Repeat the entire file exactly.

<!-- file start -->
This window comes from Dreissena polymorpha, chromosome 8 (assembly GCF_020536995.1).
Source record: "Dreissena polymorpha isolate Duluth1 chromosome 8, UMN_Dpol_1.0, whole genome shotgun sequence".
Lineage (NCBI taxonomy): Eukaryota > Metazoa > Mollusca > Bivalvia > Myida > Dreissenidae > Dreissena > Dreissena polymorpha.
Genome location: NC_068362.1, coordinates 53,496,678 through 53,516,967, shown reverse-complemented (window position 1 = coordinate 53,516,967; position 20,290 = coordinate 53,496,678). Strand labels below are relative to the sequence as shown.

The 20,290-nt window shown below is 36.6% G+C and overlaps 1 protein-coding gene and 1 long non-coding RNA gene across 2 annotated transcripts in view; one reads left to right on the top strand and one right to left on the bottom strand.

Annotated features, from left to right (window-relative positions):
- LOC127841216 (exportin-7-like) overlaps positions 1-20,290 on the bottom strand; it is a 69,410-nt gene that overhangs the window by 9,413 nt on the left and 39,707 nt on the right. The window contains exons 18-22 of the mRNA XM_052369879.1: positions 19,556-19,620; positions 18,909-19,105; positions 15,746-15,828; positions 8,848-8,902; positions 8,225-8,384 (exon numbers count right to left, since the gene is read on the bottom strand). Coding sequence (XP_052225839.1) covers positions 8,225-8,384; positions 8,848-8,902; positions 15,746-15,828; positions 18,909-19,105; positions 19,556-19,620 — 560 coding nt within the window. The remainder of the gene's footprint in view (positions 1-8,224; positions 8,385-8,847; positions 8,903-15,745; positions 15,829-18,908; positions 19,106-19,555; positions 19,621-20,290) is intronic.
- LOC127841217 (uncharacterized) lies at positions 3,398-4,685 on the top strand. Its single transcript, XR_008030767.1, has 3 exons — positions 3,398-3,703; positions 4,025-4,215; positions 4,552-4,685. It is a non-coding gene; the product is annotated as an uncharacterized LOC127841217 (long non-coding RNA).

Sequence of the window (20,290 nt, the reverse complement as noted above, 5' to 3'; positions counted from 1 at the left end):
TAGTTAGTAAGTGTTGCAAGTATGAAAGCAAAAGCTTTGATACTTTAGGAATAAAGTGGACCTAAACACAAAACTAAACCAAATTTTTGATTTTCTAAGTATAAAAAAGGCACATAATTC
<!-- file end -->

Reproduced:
This window comes from Dreissena polymorpha, chromosome 8 (assembly GCF_020536995.1).
Source record: "Dreissena polymorpha isolate Duluth1 chromosome 8, UMN_Dpol_1.0, whole genome shotgun sequence".
Lineage (NCBI taxonomy): Eukaryota > Metazoa > Mollusca > Bivalvia > Myida > Dreissenidae > Dreissena > Dreissena polymorpha.
Genome location: NC_068362.1, coordinates 53,496,678 through 53,516,967, shown reverse-complemented (window position 1 = coordinate 53,516,967; position 20,290 = coordinate 53,496,678). Strand labels below are relative to the sequence as shown.

The 20,290-nt window shown below is 36.6% G+C and overlaps 1 protein-coding gene and 1 long non-coding RNA gene across 2 annotated transcripts in view; one reads left to right on the top strand and one right to left on the bottom strand.

Annotated features, from left to right (window-relative positions):
- LOC127841216 (exportin-7-like) overlaps positions 1-20,290 on the bottom strand; it is a 69,410-nt gene that overhangs the window by 9,413 nt on the left and 39,707 nt on the right. The window contains exons 18-22 of the mRNA XM_052369879.1: positions 19,556-19,620; positions 18,909-19,105; positions 15,746-15,828; positions 8,848-8,902; positions 8,225-8,384 (exon numbers count right to left, since the gene is read on the bottom strand). Coding sequence (XP_052225839.1) covers positions 8,225-8,384; positions 8,848-8,902; positions 15,746-15,828; positions 18,909-19,105; positions 19,556-19,620 — 560 coding nt within the window. The remainder of the gene's footprint in view (positions 1-8,224; positions 8,385-8,847; positions 8,903-15,745; positions 15,829-18,908; positions 19,106-19,555; positions 19,621-20,290) is intronic.
- LOC127841217 (uncharacterized) lies at positions 3,398-4,685 on the top strand. Its single transcript, XR_008030767.1, has 3 exons — positions 3,398-3,703; positions 4,025-4,215; positions 4,552-4,685. It is a non-coding gene; the product is annotated as an uncharacterized LOC127841217 (long non-coding RNA).

Sequence of the window (20,290 nt, the reverse complement as noted above, 5' to 3'; positions counted from 1 at the left end):
TAGTTAGTAAGTGTTGCAAGTATGAAAGCAAAAGCTTTGATACTTTAGGAATAAAGTGGACCTAAACACAAAACTAAACCAAATTTTTGATTTTCTAAGTATAAAAAAGGCACATAATTC